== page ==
Welcome to my monthly Newsletter. Thank you for subscribing.
The golden age of vinyl records and all things retro are the highlights of my Newsletter.
Writing stories based on my vinyl record collection is my way of sharing memories and keeping the oldies alive.
I do appreciate the time you take to read my newsletter.
Issue #074 - April 30, 2019.
Favorite pages this past month include the "Last Cowboy Song Lyrics." Listed under Great Country Classics, it seems a large group of visitors to this site never tire of the Cowboy way of life. However, the four largest page views and visitors remains the "Doo-Wop," "Golden Oldies," "Girl Groups," and the "Best Oldies Cover Songs" pages. (pages open in new window)
Ever wonder how the Fuzzy Dice craze began? Let's turn back the clock and understand the real meaning of "Dicing with Death" and how the reference to street racing was a far cry from the military air combat missions of WWII.
The year 1975 - Lots of events to remember and too many great songs to choose from. The middle of the decade is when the giant mirror ball began spinning, and the Disco Era was born. Polyester was now spandex, and nightclubs and watering holes were transformed into discotheques.
When I first began to collect vinyl LPs over 50 years ago it was, of course, for the music. That soon changed as the Album cover art work became an obsession with me. This month my friend, Randy McNutt, gives his view of Album Cover Art from his book, Spinning The Groove....a book I highly recommend.
Album Cover Art of the Month - Bad Girls is the seventh studio album by my favorite Disco good girl, Donna Summer. Originally issued as a double album, Bad Girls became the best-selling album of Summer's career. I'll share my personal original double album and put this disco queen back in the spotlight.
Remember Tom Port and his high dollar vinyl, some selling for $1,000 each? I'll share with you some of Tom's equipment and what his hobby is all about----hearing music sound better than you ever thought it could.
Updates and new hours for the Original Country Doo-Wop Show with my DJ buddy, Ned Ward, and a link located in the right column for his popular Doo-Wop radio program, Jukebox Memories.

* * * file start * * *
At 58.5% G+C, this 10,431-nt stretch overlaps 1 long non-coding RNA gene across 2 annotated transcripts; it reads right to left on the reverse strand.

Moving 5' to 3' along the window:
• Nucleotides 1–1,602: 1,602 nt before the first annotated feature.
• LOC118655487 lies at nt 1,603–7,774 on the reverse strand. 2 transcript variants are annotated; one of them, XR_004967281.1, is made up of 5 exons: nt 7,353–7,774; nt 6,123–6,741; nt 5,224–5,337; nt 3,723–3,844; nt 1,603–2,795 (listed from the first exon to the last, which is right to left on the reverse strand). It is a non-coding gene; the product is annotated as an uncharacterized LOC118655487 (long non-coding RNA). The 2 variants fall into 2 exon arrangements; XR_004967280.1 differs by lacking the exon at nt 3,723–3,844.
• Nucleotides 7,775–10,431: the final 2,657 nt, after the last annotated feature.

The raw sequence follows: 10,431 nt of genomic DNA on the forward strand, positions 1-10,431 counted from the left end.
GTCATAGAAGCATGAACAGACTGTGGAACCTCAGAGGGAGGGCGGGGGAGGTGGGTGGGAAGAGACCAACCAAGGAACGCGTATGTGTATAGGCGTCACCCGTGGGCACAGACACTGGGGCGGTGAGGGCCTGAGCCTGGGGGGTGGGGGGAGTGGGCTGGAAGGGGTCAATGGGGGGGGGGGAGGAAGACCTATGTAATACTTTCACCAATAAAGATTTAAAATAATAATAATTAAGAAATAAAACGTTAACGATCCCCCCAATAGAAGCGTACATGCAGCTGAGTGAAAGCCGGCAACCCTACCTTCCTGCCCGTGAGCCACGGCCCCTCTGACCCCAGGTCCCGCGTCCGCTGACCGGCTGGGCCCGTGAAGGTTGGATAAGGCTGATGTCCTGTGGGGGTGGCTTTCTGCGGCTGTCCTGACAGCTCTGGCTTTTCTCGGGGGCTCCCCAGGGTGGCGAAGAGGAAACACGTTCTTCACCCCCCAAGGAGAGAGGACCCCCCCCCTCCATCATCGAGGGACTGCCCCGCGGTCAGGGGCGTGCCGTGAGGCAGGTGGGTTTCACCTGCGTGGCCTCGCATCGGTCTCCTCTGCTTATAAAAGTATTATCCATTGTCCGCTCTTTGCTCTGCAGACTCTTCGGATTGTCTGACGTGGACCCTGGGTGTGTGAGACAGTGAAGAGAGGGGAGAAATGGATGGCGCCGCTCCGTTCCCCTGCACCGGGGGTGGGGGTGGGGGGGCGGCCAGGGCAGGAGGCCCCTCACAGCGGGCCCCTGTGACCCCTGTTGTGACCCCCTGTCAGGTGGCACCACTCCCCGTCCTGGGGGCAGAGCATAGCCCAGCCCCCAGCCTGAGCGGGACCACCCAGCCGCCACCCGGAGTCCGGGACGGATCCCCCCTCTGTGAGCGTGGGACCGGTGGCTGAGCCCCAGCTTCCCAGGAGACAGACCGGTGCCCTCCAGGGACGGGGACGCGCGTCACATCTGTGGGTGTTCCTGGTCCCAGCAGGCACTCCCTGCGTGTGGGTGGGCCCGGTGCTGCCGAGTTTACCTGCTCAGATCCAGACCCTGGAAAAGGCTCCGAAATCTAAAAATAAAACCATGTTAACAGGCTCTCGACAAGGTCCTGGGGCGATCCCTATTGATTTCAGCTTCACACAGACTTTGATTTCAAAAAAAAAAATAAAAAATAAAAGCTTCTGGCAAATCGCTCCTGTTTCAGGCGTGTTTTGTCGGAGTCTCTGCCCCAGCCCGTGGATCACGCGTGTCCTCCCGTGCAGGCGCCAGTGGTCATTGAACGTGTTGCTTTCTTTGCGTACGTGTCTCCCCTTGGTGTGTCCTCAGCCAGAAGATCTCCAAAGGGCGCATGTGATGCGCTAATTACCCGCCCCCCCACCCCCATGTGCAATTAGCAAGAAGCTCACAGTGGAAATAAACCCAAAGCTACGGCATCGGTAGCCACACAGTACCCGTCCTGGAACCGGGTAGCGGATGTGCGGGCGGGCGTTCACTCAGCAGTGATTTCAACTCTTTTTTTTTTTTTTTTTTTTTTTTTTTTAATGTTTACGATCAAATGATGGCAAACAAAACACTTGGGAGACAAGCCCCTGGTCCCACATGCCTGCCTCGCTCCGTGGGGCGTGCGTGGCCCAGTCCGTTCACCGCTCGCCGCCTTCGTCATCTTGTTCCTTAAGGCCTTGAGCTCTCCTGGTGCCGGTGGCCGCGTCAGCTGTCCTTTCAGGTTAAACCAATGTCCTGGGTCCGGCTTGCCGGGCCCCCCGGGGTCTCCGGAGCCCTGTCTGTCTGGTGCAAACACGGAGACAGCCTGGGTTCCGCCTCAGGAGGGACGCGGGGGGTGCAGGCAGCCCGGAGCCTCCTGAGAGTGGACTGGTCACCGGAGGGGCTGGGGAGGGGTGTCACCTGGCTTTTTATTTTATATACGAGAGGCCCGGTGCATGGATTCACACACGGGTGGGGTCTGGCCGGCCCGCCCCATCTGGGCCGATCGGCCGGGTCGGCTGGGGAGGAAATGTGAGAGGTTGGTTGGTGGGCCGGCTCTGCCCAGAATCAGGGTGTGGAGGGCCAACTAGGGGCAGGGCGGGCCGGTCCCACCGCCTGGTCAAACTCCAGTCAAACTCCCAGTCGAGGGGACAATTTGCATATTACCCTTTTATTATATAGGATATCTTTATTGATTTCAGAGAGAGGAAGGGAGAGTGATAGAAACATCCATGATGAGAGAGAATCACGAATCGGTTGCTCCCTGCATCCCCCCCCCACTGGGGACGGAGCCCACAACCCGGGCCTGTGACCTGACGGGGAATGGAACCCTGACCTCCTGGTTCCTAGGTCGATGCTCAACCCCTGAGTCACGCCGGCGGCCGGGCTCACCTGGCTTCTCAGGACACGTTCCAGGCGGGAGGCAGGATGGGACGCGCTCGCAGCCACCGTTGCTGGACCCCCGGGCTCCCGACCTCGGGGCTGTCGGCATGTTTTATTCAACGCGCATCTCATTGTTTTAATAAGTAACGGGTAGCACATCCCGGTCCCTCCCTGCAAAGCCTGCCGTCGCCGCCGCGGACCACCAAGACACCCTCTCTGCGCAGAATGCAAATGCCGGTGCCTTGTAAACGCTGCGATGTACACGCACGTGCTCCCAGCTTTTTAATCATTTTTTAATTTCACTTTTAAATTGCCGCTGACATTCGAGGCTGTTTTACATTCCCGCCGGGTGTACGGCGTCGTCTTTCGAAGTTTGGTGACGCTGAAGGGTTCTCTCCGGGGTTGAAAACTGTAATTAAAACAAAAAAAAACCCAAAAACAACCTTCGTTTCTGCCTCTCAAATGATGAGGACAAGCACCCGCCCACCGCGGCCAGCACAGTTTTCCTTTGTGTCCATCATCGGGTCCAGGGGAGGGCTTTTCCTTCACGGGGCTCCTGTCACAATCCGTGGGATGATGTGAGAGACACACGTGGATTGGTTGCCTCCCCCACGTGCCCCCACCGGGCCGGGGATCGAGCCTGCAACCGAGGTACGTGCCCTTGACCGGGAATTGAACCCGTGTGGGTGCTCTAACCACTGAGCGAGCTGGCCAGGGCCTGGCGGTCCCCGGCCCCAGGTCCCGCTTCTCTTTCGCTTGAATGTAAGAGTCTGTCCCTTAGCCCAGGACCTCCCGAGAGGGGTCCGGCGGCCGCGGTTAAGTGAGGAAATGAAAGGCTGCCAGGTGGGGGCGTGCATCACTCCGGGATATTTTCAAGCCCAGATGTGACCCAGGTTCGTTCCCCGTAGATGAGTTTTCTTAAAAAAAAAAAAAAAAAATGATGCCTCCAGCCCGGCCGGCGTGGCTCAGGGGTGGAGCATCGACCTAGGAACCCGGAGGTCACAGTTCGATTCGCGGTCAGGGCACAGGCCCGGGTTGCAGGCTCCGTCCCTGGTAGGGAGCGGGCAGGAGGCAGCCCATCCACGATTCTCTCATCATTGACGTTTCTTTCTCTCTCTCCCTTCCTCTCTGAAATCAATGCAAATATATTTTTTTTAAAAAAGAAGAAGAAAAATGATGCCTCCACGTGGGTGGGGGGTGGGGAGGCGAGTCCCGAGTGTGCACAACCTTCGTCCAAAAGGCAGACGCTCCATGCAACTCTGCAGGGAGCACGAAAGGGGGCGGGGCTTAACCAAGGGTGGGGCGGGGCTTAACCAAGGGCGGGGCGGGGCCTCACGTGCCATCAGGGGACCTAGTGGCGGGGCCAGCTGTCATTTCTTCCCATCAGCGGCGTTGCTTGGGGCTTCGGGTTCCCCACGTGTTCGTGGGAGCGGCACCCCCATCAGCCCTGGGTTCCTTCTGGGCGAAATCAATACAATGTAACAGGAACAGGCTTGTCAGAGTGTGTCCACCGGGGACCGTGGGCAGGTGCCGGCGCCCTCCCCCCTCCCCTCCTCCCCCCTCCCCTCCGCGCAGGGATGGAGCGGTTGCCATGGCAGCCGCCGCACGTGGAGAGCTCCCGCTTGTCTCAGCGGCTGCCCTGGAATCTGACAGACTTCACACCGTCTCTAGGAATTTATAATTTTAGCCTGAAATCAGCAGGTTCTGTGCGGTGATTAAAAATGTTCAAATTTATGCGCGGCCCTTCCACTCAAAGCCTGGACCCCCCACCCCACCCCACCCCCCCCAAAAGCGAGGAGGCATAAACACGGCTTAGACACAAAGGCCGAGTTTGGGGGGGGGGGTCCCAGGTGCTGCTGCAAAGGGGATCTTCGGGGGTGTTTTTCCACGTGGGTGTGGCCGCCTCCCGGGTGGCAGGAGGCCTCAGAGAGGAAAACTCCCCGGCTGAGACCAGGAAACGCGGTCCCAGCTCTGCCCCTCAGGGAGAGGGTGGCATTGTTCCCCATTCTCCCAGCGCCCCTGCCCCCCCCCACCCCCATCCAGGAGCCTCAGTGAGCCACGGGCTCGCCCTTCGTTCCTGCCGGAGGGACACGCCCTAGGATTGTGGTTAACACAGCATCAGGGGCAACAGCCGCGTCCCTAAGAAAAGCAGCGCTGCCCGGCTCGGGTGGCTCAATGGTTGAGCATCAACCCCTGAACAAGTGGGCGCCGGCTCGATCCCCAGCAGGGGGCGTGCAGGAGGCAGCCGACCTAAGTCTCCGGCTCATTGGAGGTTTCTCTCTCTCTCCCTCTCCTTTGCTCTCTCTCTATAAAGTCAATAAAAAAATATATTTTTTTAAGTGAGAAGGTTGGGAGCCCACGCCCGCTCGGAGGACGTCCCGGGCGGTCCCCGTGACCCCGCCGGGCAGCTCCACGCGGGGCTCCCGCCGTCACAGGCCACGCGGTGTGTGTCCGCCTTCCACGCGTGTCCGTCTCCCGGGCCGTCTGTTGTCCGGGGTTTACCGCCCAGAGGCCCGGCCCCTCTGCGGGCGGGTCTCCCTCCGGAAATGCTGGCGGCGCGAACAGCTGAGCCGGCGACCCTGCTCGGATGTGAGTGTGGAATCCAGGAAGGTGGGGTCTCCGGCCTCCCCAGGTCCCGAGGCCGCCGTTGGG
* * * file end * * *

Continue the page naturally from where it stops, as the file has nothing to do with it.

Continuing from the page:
Let's get started....
Believe it or not, there is history and symbolism behind those innocent-looking fuzzy cubes. In the 1940s, 50s & 60s, no serious hot rod was complete without a set of fuzzy dice hanging from the rear view mirror.
The "Fuzzy Dice" craze began during World War II when pilots would place dice on their instrument panel with sevens showing to bring them good luck on their missions. Another, perhaps grimmer variant on the story is that the dice on the panel were a reminder that every flight was a figurative "roll of the dice" as to whether the plane would return safely to base.
Young returning servicemen with money to burn and suped-up older cars would participate in illegal street races, replacing the adrenaline rush many missed from their days in combat. As a reminder of those days, some would place plastic dice from the rear view mirrors of the cars. Nobody knows which street racer hung the first pair of plastic dice over his rear view mirror, invoking the old pilots' superstition. Every flight was a gamble and only the lucky winners got to go home.
However, the cheesy plastic often melted in the sunlight, and were eventually replaced with flocked material...and so the Lucky Fuzzy Dice was born with the birth of the American hot-rod culture. Hanging dice on the rear view mirror meant the driver was ready and willing to be "Dicing with Death" in the dangerous and unregulated world of street racing.
Fuzzy Dice became part of a look that identified the alternative culture, like a pack of Lucky Strikes rolled up in a t-shirt. It was this "Dicing with Death" and play on words that inspired the creation of the dashboard dice. As times changed and racing became an organized sport, the "so cool" dice remained part of the custom car culture deep into the 1970s.
Just like my vinyl record memories, a newer generation is discovering retro fads and fashions, and symbols like fuzzy dice are coming back into style. Check out some of those Saturday night parking lots in your area, featuring tricked-out customs and cool "dudes" talking about the way it was.
They're no longer symbols of rebellion and recklessness, but of nostalgia.
The '70s decade continues with some notable sounds and events from the year 1975.
The first half of the decade may have been hopelessly devoted to the notion of having a nice day, but a new fad was descending as the giant mirror ball began spinning and the Disco era was born.
The dance craze "The Hustle" was fueled by a massive hit single that catapulted dance culture into Middle America. Everyone wanted to do the dance, and disco lessons became more popular than baseball.
The masses began putting on their boogie shoes and going out to shake their groove things on the weekend. They would continue doing so as the craze grew until it touched every corner of civilization.
Even the nearly dead roller-skating industry had a revival as some brilliant souls convinced Disco-maniacs to go mobile and participate in splinter-fad "roller-boggie," giving new life to the decaying rinks around the country, which hadn't seen business in years.
1975 - Top Songs
1975 - Events to Remember.
When the compact disc arrived in the 1980s and production of LPs declined, many people lamented the disappearance of album-cover-art.